Colossians 1:22-28 he has now reconciled in his body of flesh through death, to present you holy, without fault and blameless in his sight, if, of course, you persevere in the faith, firmly grounded and not drawn away from the hope of the gospel you heard…I became a servant of the body, by the commission God gave me, to fully expound the word of God for you: the mystery which was hidden from the ages and generations, but is now revealed to his saints, to whom God wished to reveal the glorious riches for all peoples of this mystery, which is Christ in you, the hope of glory. Him we proclaim, warning everyone and training everyone in all wisdom, that we may present everyone perfect in Christ,

God wanted us in perfect relationship with Himself so our guilt had to be dealt with. The main reason Christ had a body of flesh was in order that He could take the punishment for all our sin by dying as our representative. This would free us, while still in the flesh, to live the holy and blameless life we are called to. God’s plan of redemption is to put Christ within each believer (just as the Father totally indwells Christ) so that He will have the victory in them and for them—“glorious riches” indeed!

Colossians 2:8-14

8 Be careful that no one captures you through the sophistries and vain seductions of the traditions of men and the principles of the world, and not in the way of Christ, 9 for the completeness of the godhead is embodied in him,

“The completeness of the godhead”: His perfect morality and judgment; His limitless power, wisdom and creativity; His endless resources; His absolute sanity and understanding; His unending love and grace… all these take physical form in Jesus Christ. He is the living God as a man.

10 and you are complete in him who is head of every rule and power.

In the same way that God is personified and revealed in Christ, Christ is also personified and revealed in us because we are also “complete in Him.” As we live and ‘walk’ in Christ, His resources become ours, so we can do all that God requires of us. Not only that, but we also inherit His authority over “every rule and power,” so we can command spiritual forces we cannot see and they have to obey! It also means that the principles of the world which attempt to beguile us are subservient to us.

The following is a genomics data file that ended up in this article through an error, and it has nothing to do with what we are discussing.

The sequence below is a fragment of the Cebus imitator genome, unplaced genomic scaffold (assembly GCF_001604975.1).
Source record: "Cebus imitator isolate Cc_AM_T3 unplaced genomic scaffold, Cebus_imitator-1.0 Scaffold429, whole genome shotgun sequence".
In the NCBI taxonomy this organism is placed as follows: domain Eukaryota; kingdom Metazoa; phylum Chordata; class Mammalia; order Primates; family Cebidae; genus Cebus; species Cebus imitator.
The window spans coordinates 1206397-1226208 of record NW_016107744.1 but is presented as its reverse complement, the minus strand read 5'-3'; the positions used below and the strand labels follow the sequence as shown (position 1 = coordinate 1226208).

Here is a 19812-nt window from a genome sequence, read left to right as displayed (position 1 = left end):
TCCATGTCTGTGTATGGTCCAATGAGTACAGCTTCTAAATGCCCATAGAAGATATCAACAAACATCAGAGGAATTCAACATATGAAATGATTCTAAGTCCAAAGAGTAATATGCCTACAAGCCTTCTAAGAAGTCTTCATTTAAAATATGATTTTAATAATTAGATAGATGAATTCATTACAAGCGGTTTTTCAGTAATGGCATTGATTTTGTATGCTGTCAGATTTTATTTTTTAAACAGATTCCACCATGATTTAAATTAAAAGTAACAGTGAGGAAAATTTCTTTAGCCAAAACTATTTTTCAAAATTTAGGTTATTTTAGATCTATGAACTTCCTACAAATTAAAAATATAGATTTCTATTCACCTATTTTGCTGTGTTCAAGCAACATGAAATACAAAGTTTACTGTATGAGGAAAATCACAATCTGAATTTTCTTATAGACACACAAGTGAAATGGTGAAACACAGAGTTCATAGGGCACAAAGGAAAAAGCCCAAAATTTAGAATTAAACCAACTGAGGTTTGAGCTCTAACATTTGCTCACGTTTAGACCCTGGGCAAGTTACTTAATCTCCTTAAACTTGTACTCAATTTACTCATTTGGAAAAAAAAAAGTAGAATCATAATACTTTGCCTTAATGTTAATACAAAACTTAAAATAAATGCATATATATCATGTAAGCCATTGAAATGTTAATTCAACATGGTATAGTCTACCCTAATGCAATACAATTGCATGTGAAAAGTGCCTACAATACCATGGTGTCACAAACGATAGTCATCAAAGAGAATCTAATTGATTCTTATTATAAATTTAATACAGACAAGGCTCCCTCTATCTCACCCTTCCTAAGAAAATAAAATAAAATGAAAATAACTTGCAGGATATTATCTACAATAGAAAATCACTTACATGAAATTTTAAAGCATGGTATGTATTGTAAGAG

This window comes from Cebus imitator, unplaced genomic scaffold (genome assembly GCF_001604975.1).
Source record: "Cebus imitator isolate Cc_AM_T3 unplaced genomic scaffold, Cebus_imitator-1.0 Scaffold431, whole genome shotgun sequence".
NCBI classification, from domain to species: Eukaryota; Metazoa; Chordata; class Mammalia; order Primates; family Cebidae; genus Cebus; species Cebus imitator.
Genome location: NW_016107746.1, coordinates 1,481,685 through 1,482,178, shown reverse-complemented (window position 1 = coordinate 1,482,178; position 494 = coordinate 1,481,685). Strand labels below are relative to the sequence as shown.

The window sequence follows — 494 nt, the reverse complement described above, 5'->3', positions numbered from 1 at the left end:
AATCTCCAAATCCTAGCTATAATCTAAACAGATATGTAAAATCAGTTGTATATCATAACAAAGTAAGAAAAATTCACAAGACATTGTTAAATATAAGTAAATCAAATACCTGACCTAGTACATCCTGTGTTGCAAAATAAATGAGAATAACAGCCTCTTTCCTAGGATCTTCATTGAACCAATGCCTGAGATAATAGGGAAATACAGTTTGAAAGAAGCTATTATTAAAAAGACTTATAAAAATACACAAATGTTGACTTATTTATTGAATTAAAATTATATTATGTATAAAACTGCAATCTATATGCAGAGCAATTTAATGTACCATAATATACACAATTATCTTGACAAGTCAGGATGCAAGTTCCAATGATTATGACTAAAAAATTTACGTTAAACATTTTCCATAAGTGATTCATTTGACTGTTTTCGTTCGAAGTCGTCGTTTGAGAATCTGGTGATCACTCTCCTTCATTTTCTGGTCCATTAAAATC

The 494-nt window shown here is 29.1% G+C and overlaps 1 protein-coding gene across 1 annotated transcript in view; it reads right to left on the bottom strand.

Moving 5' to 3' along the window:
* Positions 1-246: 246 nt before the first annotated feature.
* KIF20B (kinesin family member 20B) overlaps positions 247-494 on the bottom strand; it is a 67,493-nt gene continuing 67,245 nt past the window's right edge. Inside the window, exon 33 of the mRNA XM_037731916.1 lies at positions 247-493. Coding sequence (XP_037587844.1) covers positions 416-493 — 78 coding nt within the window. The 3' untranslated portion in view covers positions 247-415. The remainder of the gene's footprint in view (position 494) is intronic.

11 You were also circumcised in him, with a circumcision not done with hands, involving putting off the body of the flesh in the circumcision of Christ.

Circumcision in the Old Testament was not just the sign of the consecration of His chosen people, but also contained the idea of spiritual purity. It was the seal of God’s covenant of grace, promised to Abraham, and so included the promise of redemption.

So the circumcision mentioned here is not a circumcision performed by Christ, but the circumcision experienced by Christ and inherited by us through faith—Christ’s circumcision being the only one ever performed which truly fulfilled all that was signified by the rite—so we inherit the perfect circumcision of Christ, which signifies His purity and applies it to our hearts—and, of course, it applies to believing ladies too.

The body of the flesh is that part of us which is irredeemably corrupt, so in Christ it is spiritually ‘cut away’ since we can no longer legitimately use it as any kind of resource.